When Abdi Hersi came to Kansas City with his wife and seven kids one year ago, it was supposed to be the beginning of their American dream.
Because of Somalia’s civil war, the family had been forced to live in a refugee camp in Djibouti for seven years. There was no water. If there was food, they’d have to walk for hours to get it.
Despite a warm welcome in Kansas City, he said, a mix-up in the camp and changes in U.S. policies on refugees in the last year have made the move bittersweet.
His eldest son and daughter, Fathi and Nasteho, are still in Djibouti, calling him every day, asking when they will be reunited with their family.
It’s a question being asked by many, as changes by President Donald Trump’s administration have kept families like Hersi’s apart, while allowing some to reunite, sorting people by country, and effectively by religion.
Starting early last year, Trump banned arrivals from several countries — mostly Muslim — including Somalia, lowered the cap on refugee admissions and suspended a program to reunite families split in the resettlement pipeline.
The U.S. is on track to take in the smallest number of refugees since Congress passed a law in 1980 creating the modern resettlement system, according to a report from The Associated Press. At the current rate, the U.S. will take in about 21,000 refugees this fiscal year, well below the cap of 45,000 set by the administration and roughly a quarter those granted entry in the final year of Barack Obama’s presidency.
Kansas City’s numbers echo the national trend. While the numbers have plummeted overall, the biggest shift has been among predominantly Muslim countries: Syria, Sudan, Iraq and Somalia.
Data from the U.S. Department of State compiled by The Associated Press show that 745 refugees were resettled in Kansas City in 2016 and 479 last year. So far this fiscal year — which is halfway over— there have been 53.
The biggest drop in Kansas City has been among refugees from Somalia. Last year, 159 Somali refugees came to Kansas City. So far this fiscal year there have been five.
"There's certainly a pretty dramatic shift" in the mix and number of refugees being allowed in, said Kathleen Newland, a fellow at the Migration Policy Institute, a Washington, D.C., think tank.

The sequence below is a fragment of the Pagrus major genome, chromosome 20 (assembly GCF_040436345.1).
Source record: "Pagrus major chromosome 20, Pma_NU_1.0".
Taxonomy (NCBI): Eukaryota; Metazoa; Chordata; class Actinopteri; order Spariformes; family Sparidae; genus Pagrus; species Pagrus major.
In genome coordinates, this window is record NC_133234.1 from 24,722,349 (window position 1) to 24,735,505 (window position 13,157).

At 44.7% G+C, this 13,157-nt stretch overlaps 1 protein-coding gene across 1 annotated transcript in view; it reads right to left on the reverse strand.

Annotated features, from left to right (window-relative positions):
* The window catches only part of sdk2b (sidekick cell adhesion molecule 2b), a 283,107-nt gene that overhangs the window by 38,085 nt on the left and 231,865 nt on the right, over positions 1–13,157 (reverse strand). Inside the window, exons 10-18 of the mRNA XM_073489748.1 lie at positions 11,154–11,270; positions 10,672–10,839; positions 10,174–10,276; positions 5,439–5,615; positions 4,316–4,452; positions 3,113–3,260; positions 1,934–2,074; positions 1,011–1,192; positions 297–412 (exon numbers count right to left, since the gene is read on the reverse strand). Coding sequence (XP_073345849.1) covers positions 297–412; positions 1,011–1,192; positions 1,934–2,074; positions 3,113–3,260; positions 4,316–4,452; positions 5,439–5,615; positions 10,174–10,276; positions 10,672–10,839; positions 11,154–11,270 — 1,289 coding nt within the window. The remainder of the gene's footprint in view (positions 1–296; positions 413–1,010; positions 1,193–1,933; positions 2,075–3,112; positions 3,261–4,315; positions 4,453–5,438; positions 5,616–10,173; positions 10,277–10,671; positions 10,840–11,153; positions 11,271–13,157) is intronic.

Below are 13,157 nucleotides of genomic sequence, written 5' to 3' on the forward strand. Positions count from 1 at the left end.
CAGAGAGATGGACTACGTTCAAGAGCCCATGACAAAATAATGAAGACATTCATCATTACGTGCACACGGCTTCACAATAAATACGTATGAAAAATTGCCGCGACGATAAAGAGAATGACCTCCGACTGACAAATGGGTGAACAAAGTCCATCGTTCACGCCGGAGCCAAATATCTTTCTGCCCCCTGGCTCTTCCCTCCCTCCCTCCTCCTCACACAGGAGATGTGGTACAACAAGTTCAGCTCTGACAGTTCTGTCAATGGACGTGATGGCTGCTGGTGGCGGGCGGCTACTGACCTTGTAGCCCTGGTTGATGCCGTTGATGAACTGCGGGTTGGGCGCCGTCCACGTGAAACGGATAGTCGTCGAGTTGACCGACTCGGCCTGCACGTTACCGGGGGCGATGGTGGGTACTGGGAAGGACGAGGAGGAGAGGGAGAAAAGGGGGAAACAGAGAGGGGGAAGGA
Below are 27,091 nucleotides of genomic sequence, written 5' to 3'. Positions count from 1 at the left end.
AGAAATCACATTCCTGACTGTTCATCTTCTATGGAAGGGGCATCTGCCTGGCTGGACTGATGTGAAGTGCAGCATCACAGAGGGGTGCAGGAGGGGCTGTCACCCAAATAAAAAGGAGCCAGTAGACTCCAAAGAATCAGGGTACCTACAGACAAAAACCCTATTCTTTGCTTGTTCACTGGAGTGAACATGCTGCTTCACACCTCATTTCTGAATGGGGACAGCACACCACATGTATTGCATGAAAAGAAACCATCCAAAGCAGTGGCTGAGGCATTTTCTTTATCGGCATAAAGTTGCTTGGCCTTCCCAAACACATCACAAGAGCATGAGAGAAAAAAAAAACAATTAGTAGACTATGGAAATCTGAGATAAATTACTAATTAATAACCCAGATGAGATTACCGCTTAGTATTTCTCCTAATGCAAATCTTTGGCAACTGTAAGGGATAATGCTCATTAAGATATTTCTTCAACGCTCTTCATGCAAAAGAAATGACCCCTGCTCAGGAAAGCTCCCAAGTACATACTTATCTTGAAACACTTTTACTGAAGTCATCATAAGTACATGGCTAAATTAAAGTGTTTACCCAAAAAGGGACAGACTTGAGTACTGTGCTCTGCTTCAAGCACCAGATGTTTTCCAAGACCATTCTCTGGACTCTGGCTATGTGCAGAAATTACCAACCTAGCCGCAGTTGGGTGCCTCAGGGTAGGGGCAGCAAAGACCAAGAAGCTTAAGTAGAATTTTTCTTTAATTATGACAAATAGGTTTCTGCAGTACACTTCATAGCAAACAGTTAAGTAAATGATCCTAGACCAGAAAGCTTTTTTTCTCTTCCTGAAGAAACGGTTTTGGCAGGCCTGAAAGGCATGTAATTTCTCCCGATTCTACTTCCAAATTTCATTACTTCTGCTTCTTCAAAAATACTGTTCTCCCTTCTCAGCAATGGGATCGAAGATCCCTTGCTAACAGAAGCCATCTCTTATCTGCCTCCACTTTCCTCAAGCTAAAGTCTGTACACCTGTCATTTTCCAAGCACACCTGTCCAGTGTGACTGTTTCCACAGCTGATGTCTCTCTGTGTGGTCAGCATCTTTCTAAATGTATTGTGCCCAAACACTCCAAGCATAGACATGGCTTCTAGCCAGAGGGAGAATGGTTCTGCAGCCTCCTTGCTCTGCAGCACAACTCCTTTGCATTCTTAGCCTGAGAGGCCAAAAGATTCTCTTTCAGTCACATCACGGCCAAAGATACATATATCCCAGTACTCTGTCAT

The administration is also cutting the resettlement system itself, telling executives of nine private agencies across the country they must close any office expected to place fewer than 100 refugees this year.
In citing security concerns to exclude refugees from certain countries, Newland said, the administration has changed the ethnic and religious makeup of the much smaller number allowed entry. About 15 percent of refugees admitted to the U.S. this fiscal year are Muslim, down from 47 percent a year ago, federal figures show.
U.S. officials say there is no preference for refugees of one religion over another.
"The United States is committed to assisting people of all religions, ethnicities and nationalities who are fleeing persecution, violence and other drivers of displacement," a state department spokeswoman told The Associated Press.
The administration resumed the program to reunify refugee families in December, she said, responding to a judge's injunction.
Globally, there are 22.5 million refugees, according to the United Nations High Commissioner for Refugees. In the past, the U.S. has been the world’s top resettlement country.
People like Hersi are among the less than 1 percent of refugees resettled.
Through an interpreter, Hersi, 68, said of his two children still in Africa, "If I had these two with me, we could have a normal American life. But without them here, I'm struggling... Their name is on the list. I just have to find a way to bring them here.
"I worry I might not even see them again."
Besides Somalis, the second largest group to come to Kansas City has been refugees from the Democratic Republic of Congo.
In fiscal year 2017, there were 138. So far this year, just 22.
James Musinguzi, 26, is a refugee from the Democratic Republic of Congo who spent several years in a camp in Rwanda to escape war. He came to Kansas City in September and is the only member of his family to come to the U.S. so far. He hopes his sister, brother and parents will join him soon.
"I think that the decision of the president is no good because other countries have problems and in America, you have the security, the power, to help other countries," he said.